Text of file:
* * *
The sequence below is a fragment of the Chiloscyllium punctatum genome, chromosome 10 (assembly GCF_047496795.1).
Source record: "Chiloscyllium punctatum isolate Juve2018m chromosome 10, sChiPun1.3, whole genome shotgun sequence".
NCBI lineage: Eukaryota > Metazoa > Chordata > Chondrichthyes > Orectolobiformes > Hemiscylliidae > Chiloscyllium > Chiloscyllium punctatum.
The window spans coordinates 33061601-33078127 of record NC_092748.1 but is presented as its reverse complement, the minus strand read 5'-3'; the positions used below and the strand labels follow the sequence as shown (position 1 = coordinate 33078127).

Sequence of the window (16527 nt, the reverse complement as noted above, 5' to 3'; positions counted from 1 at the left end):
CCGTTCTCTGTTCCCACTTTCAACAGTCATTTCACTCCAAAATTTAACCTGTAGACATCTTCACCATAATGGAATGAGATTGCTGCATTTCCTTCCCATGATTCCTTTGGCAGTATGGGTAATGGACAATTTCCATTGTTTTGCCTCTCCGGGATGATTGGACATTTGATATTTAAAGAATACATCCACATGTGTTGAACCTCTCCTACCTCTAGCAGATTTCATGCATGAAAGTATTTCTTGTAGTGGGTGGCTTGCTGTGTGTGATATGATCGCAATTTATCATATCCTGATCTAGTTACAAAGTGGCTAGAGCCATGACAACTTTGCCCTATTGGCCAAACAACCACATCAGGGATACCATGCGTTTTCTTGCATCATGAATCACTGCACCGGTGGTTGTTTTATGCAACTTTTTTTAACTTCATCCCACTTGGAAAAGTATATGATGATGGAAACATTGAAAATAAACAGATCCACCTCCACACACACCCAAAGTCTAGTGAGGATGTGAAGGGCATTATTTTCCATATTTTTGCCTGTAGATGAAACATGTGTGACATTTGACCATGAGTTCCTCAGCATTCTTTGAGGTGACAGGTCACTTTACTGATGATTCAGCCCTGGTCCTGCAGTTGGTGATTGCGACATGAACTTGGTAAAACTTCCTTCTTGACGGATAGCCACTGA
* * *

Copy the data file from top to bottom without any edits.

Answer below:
The sequence below is a fragment of the Chiloscyllium punctatum genome, chromosome 10 (assembly GCF_047496795.1).
Source record: "Chiloscyllium punctatum isolate Juve2018m chromosome 10, sChiPun1.3, whole genome shotgun sequence".
NCBI lineage: Eukaryota > Metazoa > Chordata > Chondrichthyes > Orectolobiformes > Hemiscylliidae > Chiloscyllium > Chiloscyllium punctatum.
The window spans coordinates 33061601-33078127 of record NC_092748.1 but is presented as its reverse complement, the minus strand read 5'-3'; the positions used below and the strand labels follow the sequence as shown (position 1 = coordinate 33078127).

Sequence of the window (16527 nt, the reverse complement as noted above, 5' to 3'; positions counted from 1 at the left end):
CCGTTCTCTGTTCCCACTTTCAACAGTCATTTCACTCCAAAATTTAACCTGTAGACATCTTCACCATAATGGAATGAGATTGCTGCATTTCCTTCCCATGATTCCTTTGGCAGTATGGGTAATGGACAATTTCCATTGTTTTGCCTCTCCGGGATGATTGGACATTTGATATTTAAAGAATACATCCACATGTGTTGAACCTCTCCTACCTCTAGCAGATTTCATGCATGAAAGTATTTCTTGTAGTGGGTGGCTTGCTGTGTGTGATATGATCGCAATTTATCATATCCTGATCTAGTTACAAAGTGGCTAGAGCCATGACAACTTTGCCCTATTGGCCAAACAACCACATCAGGGATACCATGCGTTTTCTTGCATCATGAATCACTGCACCGGTGGTTGTTTTATGCAACTTTTTTTAACTTCATCCCACTTGGAAAAGTATATGATGATGGAAACATTGAAAATAAACAGATCCACCTCCACACACACCCAAAGTCTAGTGAGGATGTGAAGGGCATTATTTTCCATATTTTTGCCTGTAGATGAAACATGTGTGACATTTGACCATGAGTTCCTCAGCATTCTTTGAGGTGACAGGTCACTTTACTGATGATTCAGCCCTGGTCCTGCAGTTGGTGATTGCGACATGAACTTGGTAAAACTTCCTTCTTGACGGATAGCCACTGA